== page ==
TREASURIES-U.S. bond prices change little as U.S. data mixed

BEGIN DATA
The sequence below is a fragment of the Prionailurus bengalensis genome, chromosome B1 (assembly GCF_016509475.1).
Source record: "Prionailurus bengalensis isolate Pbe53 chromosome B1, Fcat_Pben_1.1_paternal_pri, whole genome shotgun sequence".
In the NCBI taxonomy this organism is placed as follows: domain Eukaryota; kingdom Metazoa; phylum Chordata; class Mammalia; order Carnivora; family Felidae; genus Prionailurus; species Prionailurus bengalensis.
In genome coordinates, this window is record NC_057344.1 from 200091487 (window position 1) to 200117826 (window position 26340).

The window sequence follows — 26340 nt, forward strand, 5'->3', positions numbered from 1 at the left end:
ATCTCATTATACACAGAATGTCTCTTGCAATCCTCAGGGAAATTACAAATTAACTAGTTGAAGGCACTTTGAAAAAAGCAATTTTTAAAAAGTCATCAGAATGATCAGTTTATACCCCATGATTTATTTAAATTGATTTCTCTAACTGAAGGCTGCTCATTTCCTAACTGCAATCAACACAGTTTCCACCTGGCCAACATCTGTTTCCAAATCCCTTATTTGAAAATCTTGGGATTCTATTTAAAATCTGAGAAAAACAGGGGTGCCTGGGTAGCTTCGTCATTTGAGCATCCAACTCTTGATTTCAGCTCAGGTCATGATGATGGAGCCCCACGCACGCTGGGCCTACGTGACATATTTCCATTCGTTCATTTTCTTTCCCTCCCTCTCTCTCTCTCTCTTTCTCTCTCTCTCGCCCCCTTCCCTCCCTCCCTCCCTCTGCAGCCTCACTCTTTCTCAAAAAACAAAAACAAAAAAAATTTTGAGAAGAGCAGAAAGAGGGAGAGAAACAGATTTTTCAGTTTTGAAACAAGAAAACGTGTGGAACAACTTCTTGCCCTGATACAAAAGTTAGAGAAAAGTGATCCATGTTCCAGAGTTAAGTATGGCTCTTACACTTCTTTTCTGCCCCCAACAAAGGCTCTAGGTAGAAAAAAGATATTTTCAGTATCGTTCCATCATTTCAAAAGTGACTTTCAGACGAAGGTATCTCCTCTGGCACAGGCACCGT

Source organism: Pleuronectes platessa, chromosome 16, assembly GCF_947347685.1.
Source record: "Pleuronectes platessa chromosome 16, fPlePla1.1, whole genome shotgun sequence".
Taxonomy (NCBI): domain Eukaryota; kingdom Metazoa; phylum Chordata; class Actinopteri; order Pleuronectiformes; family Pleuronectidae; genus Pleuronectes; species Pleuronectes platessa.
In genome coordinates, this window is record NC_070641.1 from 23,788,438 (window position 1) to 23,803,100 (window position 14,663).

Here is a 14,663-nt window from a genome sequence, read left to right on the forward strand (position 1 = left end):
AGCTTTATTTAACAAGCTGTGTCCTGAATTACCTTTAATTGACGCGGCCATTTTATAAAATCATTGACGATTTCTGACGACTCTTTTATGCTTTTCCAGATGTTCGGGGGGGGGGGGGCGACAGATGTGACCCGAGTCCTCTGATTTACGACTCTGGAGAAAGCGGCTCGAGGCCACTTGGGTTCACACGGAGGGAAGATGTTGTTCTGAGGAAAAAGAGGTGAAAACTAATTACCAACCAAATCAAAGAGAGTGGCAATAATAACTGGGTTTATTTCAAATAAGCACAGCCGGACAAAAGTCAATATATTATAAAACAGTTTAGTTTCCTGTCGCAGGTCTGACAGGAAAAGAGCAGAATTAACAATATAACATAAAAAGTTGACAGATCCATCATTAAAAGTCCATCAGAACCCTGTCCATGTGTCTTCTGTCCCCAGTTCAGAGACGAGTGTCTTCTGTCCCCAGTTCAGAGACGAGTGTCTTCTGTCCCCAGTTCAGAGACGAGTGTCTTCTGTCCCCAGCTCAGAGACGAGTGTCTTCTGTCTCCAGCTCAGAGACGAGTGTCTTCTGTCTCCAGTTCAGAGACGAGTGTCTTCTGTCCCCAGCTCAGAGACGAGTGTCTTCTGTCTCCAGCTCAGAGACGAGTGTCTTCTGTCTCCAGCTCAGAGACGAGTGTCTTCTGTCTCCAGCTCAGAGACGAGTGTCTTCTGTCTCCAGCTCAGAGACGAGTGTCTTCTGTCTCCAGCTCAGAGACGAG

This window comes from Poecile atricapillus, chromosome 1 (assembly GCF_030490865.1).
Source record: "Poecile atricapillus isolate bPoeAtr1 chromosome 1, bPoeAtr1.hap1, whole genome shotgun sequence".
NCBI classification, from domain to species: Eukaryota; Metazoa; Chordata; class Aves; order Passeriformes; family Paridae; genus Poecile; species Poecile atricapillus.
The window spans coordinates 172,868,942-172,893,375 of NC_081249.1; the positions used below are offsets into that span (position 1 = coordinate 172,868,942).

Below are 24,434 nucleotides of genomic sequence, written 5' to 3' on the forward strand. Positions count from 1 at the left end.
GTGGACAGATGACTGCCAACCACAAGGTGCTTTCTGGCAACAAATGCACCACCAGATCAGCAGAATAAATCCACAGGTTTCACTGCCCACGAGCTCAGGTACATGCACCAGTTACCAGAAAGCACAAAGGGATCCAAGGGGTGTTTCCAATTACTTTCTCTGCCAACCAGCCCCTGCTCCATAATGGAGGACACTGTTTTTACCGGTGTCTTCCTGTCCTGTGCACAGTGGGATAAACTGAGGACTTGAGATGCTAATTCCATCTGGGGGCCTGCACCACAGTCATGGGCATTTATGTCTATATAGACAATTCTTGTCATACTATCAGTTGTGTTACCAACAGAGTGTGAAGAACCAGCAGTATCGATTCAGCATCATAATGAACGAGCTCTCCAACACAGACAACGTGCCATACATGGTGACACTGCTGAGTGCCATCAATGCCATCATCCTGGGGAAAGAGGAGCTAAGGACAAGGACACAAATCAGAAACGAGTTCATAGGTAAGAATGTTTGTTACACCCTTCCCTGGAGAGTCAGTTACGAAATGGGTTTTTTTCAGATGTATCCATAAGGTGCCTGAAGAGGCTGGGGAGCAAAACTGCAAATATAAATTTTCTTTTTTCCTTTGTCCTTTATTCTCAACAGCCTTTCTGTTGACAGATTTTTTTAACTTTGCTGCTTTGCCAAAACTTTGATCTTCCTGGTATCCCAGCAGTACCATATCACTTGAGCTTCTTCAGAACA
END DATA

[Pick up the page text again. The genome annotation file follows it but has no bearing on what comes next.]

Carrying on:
* Treasury sells $35 bln in 5-year notes, high yield 1.300 percent * U.S. ex-auto retail sales grew modestly in August * U.S. home prices posted best yearly gain in over 7 years * Fed to begin two-day meeting, analysts see no surprises By Luciana Lopez and Richard Leong NEW YORK, Oct 29 (Reuters) - Prices for U.S. Treasuries were little changed on Tuesday as mixed data underscored uncertain prospects for the economy, with yields close to a three-month low as investors sought direction. Light trading volumes suggested traders were reluctant to make big bets as the Federal Reserve began a two-day policy meeting on Tuesday. A sale of $35 billion in 5-year notes saw decent if unspectacular demand, with a high yield of 1.300 percent and a bid-to-cover ratio of 2.65. The sale followed a well-received auction of 2-year debt on Monday. The Treasury will complete this week's coupon debt offering on Wednesday with a $29 billion sale of new seven-year notes. Benchmark yields have been stuck in a narrow 7 basis point range after they fell to a three-month low of 2.471 percent last Wednesday in the wake of a disappointing September jobs report. "The market is directionless. There is no urgency to push yields higher or lower," said Lou Brien, a market strategist at DRW Trading in Chicago. Economic data did little to point the way for investors. While an a S&P/Case-Shiller report showed the biggest year-over-year home price increase in seven years, consumer confidence sagged badly in October. And the Commerce Department said a hefty drop in car demand led to a surprise 0.1 percent dip in retail sales in September. The Federal Reserve meeting that concludes on Wednesday could continue the status quo. The Federal Open Market Committee, the central bank's policy-setting group, will probably maintain their current pace of bond-buying in a bid to prop up the economy after a federal government shutdown earlier this month, which dragged on the world's biggest economy. "The FOMC statement will be purposely bland," said Jim Vogel, an interest rates strategist with FTN Financial in Memphis, Tennessee. The impasse in Congress that led to the shutdown highlighted the political risk overshadowing markets now, a worry that could make the Fed reluctant to pull back now. "It's going to be hard for the Fed to do much of anything other than what they're doing until March of next year, maybe even April of next year," said Kevin Giddis, head of fixed income capital markets at Raymond James in Memphis, Tennessee. The effects of a divided Congress, he said, "are a lot more punitive to the economy." Benchmark 10-year Treasury notes were up 1/32 in price with a yield 2.509 percent, from 2.512 percent late on Monday. The 30-year bond was 12/32 lower, yielding 3.622 percent, from 3.6145 percent late in the previous day. The selling pressure on longer-dated bonds was mitigated by a $1.464 billion bond purchase by the Fed, part of its $85 billion monthly bond-purchase stimulus program, known as QE3.
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